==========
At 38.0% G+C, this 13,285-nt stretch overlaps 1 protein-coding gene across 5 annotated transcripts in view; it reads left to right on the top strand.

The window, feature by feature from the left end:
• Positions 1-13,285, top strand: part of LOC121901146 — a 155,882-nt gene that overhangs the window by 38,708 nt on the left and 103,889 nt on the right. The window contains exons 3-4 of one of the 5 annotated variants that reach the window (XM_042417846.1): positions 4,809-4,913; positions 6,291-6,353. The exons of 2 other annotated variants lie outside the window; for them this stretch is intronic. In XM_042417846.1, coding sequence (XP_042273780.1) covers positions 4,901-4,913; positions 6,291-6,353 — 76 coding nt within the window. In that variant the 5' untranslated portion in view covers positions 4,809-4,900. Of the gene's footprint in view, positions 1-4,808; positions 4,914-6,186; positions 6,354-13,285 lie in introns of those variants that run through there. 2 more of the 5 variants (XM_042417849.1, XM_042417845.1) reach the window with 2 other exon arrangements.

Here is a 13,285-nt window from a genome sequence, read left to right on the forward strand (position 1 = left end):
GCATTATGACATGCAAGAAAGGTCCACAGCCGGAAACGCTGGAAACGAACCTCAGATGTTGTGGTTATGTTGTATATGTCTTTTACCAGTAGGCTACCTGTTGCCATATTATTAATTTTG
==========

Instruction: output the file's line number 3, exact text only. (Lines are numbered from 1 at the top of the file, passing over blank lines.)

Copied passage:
• Positions 1-13,285, top strand: part of LOC121901146 — a 155,882-nt gene that overhangs the window by 38,708 nt on the left and 103,889 nt on the right. The window contains exons 3-4 of one of the 5 annotated variants that reach the window (XM_042417846.1): positions 4,809-4,913; positions 6,291-6,353. The exons of 2 other annotated variants lie outside the window; for them this stretch is intronic. In XM_042417846.1, coding sequence (XP_042273780.1) covers positions 4,901-4,913; positions 6,291-6,353 — 76 coding nt within the window. In that variant the 5' untranslated portion in view covers positions 4,809-4,900. Of the gene's footprint in view, positions 1-4,808; positions 4,914-6,186; positions 6,354-13,285 lie in introns of those variants that run through there. 2 more of the 5 variants (XM_042417849.1, XM_042417845.1) reach the window with 2 other exon arrangements.